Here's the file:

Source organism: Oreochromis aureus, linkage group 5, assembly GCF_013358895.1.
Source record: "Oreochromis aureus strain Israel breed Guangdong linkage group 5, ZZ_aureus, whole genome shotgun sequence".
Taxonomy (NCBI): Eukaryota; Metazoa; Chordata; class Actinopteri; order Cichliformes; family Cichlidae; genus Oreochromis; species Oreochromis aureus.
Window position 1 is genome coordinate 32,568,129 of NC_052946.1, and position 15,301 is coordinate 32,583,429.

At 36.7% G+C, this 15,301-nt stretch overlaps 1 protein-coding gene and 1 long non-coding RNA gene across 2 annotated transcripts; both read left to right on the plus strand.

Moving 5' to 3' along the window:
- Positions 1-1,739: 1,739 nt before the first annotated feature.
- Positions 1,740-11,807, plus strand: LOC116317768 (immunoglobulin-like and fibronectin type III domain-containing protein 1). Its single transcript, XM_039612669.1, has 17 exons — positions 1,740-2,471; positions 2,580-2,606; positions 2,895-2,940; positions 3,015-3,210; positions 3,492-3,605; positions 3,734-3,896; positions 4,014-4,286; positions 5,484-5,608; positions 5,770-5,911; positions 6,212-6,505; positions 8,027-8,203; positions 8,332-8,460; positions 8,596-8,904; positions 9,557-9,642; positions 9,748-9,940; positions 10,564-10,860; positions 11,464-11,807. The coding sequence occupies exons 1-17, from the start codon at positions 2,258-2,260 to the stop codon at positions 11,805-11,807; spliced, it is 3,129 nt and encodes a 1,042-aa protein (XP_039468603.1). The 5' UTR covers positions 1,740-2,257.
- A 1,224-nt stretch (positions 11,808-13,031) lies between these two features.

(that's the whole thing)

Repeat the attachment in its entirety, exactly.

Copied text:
Source organism: Oreochromis aureus, linkage group 5, assembly GCF_013358895.1.
Source record: "Oreochromis aureus strain Israel breed Guangdong linkage group 5, ZZ_aureus, whole genome shotgun sequence".
Taxonomy (NCBI): Eukaryota; Metazoa; Chordata; class Actinopteri; order Cichliformes; family Cichlidae; genus Oreochromis; species Oreochromis aureus.
Window position 1 is genome coordinate 32,568,129 of NC_052946.1, and position 15,301 is coordinate 32,583,429.

At 36.7% G+C, this 15,301-nt stretch overlaps 1 protein-coding gene and 1 long non-coding RNA gene across 2 annotated transcripts; both read left to right on the plus strand.

Moving 5' to 3' along the window:
- Positions 1-1,739: 1,739 nt before the first annotated feature.
- Positions 1,740-11,807, plus strand: LOC116317768 (immunoglobulin-like and fibronectin type III domain-containing protein 1). Its single transcript, XM_039612669.1, has 17 exons — positions 1,740-2,471; positions 2,580-2,606; positions 2,895-2,940; positions 3,015-3,210; positions 3,492-3,605; positions 3,734-3,896; positions 4,014-4,286; positions 5,484-5,608; positions 5,770-5,911; positions 6,212-6,505; positions 8,027-8,203; positions 8,332-8,460; positions 8,596-8,904; positions 9,557-9,642; positions 9,748-9,940; positions 10,564-10,860; positions 11,464-11,807. The coding sequence occupies exons 1-17, from the start codon at positions 2,258-2,260 to the stop codon at positions 11,805-11,807; spliced, it is 3,129 nt and encodes a 1,042-aa protein (XP_039468603.1). The 5' UTR covers positions 1,740-2,257.
- A 1,224-nt stretch (positions 11,808-13,031) lies between these two features.